If you are considering filing for divorce in New Jersey, it is a good idea to sort out your finances as soon as possible so that you can ensure an equitable division of both your assets and liabilities. Most couples are so concerned about dividing their assets/property that the latter gets overlooked, and such a lack of concern about debts can lead to financial disaster for one or both spouses following their divorce. Here’s what you should know about how credit card debt is treated in a New Jersey divorce case.
How credit card debt is divided in New Jersey
New Jersey is an equitable division state, so the courts consider marital debts as well as assets when deciding how property should be divided. Debts are classified as either marital or non-marital. Marital debt consists of liabilities incurred:
- During the marriage
- For necessities or the benefit of the household (groceries, utilities, medical bills, etc.)
- By both spouses jointly or one spouse alone
Both spouses are usually responsible for marital debt because creditors expect that the assets of both are available to pay what is due. Additionally, married spouses anticipate that their assets and incomes will be used for the good of their partnership and the household.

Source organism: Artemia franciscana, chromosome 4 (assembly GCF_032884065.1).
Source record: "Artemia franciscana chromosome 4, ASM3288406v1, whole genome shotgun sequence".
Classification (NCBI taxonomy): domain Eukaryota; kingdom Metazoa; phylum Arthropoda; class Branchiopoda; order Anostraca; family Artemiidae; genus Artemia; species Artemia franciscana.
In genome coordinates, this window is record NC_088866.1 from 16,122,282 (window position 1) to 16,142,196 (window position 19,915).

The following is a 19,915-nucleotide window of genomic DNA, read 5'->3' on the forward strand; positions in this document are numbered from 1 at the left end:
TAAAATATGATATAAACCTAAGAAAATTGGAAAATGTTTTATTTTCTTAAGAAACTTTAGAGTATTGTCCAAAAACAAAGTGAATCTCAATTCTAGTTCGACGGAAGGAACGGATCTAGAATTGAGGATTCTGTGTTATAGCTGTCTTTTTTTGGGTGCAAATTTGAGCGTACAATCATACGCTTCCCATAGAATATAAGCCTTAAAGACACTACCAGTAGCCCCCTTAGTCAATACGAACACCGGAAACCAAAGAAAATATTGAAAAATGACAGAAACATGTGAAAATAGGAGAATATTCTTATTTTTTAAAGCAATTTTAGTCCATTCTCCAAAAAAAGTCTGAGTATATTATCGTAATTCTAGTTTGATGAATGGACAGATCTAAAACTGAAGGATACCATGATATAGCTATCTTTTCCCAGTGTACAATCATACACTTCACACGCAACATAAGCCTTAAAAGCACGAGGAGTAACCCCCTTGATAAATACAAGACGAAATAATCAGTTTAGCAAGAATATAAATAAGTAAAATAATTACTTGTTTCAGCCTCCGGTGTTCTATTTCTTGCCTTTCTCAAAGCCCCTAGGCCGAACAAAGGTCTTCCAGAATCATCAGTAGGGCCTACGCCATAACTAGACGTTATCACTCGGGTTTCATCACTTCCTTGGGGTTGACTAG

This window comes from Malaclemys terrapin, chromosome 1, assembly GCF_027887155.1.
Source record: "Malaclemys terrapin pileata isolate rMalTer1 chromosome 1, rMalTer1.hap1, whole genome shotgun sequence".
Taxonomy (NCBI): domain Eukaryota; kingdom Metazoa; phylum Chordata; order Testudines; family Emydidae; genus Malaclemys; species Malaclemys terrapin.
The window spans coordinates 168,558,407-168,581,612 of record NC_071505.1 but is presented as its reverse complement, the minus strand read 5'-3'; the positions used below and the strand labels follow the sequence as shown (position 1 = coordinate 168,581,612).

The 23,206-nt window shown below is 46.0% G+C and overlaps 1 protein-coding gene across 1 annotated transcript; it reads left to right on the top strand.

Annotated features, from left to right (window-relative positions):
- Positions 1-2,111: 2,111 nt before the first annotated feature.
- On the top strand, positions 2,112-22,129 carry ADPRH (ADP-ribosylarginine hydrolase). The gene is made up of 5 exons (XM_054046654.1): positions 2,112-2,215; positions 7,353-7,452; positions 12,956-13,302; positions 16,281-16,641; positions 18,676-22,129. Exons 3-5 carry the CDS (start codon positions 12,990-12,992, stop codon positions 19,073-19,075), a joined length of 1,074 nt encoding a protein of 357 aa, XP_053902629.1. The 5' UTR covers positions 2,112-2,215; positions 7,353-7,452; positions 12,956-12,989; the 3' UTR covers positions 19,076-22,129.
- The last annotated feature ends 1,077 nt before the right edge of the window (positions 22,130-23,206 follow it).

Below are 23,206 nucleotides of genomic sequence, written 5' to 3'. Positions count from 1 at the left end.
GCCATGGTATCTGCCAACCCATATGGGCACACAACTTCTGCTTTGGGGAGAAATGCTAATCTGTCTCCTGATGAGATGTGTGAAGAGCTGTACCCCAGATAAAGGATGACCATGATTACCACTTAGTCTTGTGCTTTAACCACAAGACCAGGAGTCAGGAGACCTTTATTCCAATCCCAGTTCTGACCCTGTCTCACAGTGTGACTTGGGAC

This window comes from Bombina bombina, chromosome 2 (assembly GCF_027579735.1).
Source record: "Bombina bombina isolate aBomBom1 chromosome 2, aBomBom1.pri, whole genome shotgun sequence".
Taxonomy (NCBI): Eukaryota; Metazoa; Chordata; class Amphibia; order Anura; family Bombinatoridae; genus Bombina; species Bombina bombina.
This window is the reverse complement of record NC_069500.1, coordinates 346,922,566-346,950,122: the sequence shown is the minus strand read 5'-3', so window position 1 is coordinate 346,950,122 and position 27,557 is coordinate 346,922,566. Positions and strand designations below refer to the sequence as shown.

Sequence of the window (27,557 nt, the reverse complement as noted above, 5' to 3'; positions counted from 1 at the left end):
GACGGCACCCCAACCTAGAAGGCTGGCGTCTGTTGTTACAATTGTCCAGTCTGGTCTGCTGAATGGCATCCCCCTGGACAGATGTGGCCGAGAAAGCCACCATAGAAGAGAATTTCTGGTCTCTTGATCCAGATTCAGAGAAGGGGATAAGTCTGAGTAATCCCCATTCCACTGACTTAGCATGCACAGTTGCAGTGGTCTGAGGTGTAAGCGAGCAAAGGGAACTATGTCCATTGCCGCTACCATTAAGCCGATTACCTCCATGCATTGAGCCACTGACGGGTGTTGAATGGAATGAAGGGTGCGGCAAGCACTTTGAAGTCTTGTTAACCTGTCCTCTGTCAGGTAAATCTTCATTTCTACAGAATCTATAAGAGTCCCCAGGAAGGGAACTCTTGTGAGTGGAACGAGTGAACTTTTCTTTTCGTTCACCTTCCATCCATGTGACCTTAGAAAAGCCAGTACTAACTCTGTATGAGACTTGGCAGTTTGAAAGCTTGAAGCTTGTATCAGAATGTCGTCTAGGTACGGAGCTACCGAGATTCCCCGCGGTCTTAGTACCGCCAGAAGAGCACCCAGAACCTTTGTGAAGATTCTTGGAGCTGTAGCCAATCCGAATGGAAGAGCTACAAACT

Non-marital debts include those incurred during the marriage, but not for its benefit, and debts that resulted from one spouse’s dissipation (misuse) of the finances– money spent on drugs, gambling, or an affair, for example. Normally, the innocent spouse is not held liable for the guilty spouse’s dissipation.
The court will decide the division based on these factors
The courts take three factors into account when determining credit card debt:
- Existence (legitimate proof) of debt
- Nature of the debt (marital or non-marital)
- Allocation of debt (how it will be assigned to each spouse)
Creditors are not bound by the divorce agreement
Creditors can seek re-payment from either spouse regardless of a court order. If, for instance, the court orders a husband to pay off a credit card balance and he defaults, the creditor can go after the wife. To protect yourself, you can settle your debts during the divorce process. Another option is to enter into what is known as an indemnification agreement, which essentially dictates that if your spouse fails to pay a creditor and the debt reverts to you, your spouse has to compensate you for footing the bill. Similar indemnity language may be incorporated into a more comprehensive Marital Settlement Agreement.
Consult an attorney
If you are thinking about a divorce in New Jersey, a qualified attorney can help you understand your rights and responsibilities and ensure a fair outcome.